Framed by West giving public readings from her book about the trials, A Train of Powder, the action focuses on the case of Hjalmar Schacht, Hitler's Minister of Economics, who claimed to be just 'doing his job' and not complicit in the crimes against humanity - although his financial genius enabled the Nazi regime to flourish.
West is sympathetic to her friend Tom Morton, the American lawyer prosecuting Schacht, who is still recovering from the trauma of witnessing the liberation of Dachau concentration camp. But she starts an affair with one of the US judges, Francis Biddle, who believes that high-minded principle must sometimes give way to political pragmatism, especially when an economically strong Germany is needed in a post-war Europe where the expanding Soviet Union is seen as the new enemy to Western democratic values.
Auriol Smith's nicely paced production makes full use of the in-the-round theatre's suitability for courtroom drama, with the participants addressing the audience so that we feel compelled to take sides. In defending himself, Schacht coolly compares his situation to that of Einstein, who should not be held responsible for Hiroshima and Nagasaki although his Theory of Relativity made the atom bomb possible. Morton's emotional cross-examination, on the other hand, stresses Schacht's close links with the appalling industrial efficiency of the death camps.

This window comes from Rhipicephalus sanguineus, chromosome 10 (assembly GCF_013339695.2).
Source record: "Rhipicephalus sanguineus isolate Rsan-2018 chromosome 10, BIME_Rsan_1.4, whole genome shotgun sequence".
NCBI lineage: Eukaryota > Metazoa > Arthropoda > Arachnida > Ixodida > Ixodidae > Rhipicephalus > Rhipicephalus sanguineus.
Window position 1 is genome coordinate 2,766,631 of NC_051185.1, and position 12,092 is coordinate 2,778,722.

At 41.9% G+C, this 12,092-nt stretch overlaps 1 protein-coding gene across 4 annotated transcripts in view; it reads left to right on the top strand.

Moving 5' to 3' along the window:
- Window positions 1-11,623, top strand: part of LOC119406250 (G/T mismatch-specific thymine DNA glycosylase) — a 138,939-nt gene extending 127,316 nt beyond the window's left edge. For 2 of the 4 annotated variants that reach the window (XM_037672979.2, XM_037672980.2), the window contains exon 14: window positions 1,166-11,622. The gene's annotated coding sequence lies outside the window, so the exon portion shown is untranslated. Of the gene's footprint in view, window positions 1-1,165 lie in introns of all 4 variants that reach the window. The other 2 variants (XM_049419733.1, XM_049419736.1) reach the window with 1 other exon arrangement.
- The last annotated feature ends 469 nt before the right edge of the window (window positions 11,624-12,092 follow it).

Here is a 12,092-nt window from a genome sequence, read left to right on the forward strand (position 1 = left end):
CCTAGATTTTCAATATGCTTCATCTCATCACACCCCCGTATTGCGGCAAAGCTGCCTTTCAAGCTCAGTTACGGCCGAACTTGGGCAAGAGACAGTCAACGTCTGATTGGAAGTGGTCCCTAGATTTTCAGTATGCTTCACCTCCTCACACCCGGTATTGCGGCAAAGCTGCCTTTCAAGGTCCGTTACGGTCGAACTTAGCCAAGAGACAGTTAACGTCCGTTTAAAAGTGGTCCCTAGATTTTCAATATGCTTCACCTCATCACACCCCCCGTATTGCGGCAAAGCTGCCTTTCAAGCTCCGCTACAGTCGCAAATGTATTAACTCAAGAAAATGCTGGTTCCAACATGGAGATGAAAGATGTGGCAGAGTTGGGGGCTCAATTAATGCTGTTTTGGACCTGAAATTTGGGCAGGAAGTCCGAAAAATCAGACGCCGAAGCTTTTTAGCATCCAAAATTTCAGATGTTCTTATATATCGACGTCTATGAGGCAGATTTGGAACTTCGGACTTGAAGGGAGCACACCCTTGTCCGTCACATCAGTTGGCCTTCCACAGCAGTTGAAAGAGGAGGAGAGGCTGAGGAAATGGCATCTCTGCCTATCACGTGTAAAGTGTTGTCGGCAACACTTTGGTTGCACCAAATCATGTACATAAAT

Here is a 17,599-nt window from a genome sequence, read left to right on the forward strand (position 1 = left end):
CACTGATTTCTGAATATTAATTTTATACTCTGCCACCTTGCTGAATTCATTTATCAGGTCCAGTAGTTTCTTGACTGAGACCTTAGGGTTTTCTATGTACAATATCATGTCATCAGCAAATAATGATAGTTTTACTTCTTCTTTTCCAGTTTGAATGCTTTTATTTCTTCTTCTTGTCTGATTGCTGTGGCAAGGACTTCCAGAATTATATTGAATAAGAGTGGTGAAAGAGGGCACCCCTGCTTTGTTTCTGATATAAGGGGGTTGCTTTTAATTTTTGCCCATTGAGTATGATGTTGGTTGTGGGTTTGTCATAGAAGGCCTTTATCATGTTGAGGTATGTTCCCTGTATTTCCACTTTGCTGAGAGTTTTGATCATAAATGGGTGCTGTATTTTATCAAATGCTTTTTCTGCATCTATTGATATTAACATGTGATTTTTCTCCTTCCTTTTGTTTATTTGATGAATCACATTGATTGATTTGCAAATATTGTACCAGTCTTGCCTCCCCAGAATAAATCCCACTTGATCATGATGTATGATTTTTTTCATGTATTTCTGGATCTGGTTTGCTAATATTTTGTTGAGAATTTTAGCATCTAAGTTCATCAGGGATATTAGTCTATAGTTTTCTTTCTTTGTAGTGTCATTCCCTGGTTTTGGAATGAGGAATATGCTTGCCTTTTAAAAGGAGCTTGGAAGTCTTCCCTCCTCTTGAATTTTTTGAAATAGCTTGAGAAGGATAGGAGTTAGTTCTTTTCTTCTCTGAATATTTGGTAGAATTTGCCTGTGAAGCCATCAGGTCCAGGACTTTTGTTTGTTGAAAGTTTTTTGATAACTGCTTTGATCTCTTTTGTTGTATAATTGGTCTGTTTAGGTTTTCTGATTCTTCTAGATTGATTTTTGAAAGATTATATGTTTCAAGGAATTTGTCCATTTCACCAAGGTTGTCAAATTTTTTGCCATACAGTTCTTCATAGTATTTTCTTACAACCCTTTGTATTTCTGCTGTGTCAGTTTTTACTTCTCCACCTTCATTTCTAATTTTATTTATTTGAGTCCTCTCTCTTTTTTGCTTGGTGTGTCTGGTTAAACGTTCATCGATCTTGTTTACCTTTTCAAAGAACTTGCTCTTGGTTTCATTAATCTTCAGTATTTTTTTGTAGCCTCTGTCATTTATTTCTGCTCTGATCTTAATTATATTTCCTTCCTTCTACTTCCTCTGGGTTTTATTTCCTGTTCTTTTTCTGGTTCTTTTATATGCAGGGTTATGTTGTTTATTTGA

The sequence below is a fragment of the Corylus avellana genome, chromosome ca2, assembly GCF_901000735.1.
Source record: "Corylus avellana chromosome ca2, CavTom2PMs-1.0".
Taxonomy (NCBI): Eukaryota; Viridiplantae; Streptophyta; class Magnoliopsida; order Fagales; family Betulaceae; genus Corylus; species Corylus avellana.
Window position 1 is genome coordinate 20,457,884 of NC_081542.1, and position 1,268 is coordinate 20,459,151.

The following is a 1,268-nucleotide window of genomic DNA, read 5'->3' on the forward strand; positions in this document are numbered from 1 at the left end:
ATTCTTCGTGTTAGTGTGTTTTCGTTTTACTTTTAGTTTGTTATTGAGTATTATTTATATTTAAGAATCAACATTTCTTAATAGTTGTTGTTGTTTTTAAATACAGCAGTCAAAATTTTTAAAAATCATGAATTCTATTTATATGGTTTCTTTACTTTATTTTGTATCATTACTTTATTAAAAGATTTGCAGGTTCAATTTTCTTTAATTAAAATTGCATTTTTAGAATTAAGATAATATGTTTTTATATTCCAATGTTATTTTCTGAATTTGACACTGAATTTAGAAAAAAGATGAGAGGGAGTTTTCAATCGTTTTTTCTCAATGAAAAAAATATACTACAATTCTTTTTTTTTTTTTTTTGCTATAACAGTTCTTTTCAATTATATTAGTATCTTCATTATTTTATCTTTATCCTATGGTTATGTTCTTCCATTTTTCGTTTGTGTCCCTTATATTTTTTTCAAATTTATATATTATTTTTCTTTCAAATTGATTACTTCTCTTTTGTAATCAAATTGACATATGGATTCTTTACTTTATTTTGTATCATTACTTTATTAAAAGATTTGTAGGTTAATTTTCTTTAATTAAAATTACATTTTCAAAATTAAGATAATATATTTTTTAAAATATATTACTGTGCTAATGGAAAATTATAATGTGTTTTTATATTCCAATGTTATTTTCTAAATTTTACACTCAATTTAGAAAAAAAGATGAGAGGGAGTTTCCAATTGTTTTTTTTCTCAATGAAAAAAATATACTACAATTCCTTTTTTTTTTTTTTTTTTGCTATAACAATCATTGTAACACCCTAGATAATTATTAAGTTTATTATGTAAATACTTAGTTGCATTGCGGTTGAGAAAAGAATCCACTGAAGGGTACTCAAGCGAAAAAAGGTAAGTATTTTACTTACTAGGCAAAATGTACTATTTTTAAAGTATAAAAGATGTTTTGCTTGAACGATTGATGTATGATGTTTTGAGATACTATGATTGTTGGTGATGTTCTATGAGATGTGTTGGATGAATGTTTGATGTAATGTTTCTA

The play is less successful though when following the personal relationships that develop out of court. West's sudden submission to Biddle's comforting embrace after hearing that her former lover H.G. Wells has just died is not very convincing – in fact, it would have been better to keep Wells out of it altogether as he is misleadingly held up as a paragon of political idealism, despite his notorious anti-Semitism and interest in eugenics.
Julia Watson gives a highly self-assured performance as West, portraying an independently minded and sexually liberated woman who is shocked by the establishment's moral compromises to realpolitik. Steven Elder movingly shows how Morton's professional role is also very much a personal crusade, with devastating consequences for his own well-being, while David Yelland's smoothly detached Biddle is the consummate politician for whom the ends sometimes justify the means. Finally, Charles Kay is a chillingly complacent Schacht, as he gives a sophisticated self-justification of 'following orders'.
- Neil Dowden